Other than that, Deyes didn’t go rummaging for hard and fast themes in the bran-tub of programming possibilities. However, once choices had been made, she did notice certain connections between works that were otherwise radically different in style and content.

“I’d probably describe it now as 'extreme behaviour' – what happens, maybe, when you take things a little too far. Or when circumstances themselves get out of hand. With Company Chameleon’s Beauty of the Beast, it’s in terms of masculinity – how going too far with macho tendencies robs you of humanity, vulnerability. But then when you look at Company Chordelia’s new piece, Nijinsky’s Last Jump – which we’re premiering at Dance Base – that’s more about what happens when vulnerability is put under pressure.”

We’ve just come from watching this two-hander in rehearsals and the company’s artistic director Kally Lloyd-Jones – who has choreographed and co-created the work with writer Michael Daviot – is free to take a break and talk about why she is so gripped by the story of Nijinsky the man, almost more than by Nijinsky, the iconic dancer. Her fascination goes back to a school prize – book tokens – and the Nijinsky biography she bought. It charted how his soaring career on-stage ended in a stress-induced breakdown: he was subsequently diagnosed with schizophrenia.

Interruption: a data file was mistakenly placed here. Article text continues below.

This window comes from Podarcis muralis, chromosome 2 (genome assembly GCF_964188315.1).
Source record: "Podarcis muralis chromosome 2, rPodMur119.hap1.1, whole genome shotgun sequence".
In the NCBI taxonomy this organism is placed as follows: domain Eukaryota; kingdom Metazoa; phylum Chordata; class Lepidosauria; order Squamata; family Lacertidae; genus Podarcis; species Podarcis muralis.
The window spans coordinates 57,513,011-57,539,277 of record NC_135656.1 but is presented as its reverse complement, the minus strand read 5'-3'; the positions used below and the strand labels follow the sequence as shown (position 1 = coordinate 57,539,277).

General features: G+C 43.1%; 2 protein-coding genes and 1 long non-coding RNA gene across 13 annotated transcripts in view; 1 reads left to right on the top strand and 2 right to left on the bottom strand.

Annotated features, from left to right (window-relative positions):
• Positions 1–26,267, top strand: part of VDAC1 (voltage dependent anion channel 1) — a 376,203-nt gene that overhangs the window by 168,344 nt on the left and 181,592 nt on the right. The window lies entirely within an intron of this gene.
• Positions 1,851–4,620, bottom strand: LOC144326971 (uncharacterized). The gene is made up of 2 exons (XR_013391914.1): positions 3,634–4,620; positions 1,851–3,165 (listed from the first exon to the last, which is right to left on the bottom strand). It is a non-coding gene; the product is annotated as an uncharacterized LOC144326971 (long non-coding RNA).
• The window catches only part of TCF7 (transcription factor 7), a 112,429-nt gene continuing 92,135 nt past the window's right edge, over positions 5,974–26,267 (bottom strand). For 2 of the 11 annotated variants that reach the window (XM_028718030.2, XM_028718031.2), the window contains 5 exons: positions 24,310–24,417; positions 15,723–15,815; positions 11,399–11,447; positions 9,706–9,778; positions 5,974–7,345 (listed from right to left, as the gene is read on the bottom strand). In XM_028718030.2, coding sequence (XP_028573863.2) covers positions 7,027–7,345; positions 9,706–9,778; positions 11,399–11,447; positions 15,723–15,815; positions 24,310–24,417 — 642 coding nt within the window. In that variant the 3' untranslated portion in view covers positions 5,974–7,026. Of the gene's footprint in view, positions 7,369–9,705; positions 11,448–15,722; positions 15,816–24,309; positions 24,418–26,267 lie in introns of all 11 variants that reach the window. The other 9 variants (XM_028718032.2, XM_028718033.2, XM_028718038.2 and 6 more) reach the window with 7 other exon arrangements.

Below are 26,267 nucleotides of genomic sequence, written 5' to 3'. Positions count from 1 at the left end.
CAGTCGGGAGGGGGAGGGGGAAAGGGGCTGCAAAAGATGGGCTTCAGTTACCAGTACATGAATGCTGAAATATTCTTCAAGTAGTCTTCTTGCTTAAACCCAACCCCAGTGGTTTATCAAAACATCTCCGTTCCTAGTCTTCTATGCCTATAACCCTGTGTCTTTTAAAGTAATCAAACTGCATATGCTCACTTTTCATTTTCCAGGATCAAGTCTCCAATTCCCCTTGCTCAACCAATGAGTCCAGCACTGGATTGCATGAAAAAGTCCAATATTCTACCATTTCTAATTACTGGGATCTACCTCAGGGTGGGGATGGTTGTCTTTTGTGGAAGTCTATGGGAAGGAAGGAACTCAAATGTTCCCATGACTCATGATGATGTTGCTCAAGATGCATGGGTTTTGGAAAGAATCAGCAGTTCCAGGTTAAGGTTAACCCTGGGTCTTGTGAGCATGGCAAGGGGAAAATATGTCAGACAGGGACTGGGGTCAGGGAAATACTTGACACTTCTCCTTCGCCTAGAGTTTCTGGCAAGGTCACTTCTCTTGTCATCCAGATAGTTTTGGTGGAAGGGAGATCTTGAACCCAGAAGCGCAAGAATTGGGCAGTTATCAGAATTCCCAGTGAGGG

“Even then, I felt things could have – should have – been different for him,” she says. “And now? I’m still monumentally sad about what happened to him. In 1919, people had some very brutal ways of treating mental illness – insulin-induced comas, at one point. Personally, I feel that if he had been able to keep working, he might have been all right. I think, if you look at his choreography, it was almost a coping mechanism, an outlet – a radical response to a world that felt fake to him. He knew he was more than a dancer who could jump, but that was the cliche’d self that was trotted out to audiences everywhere.”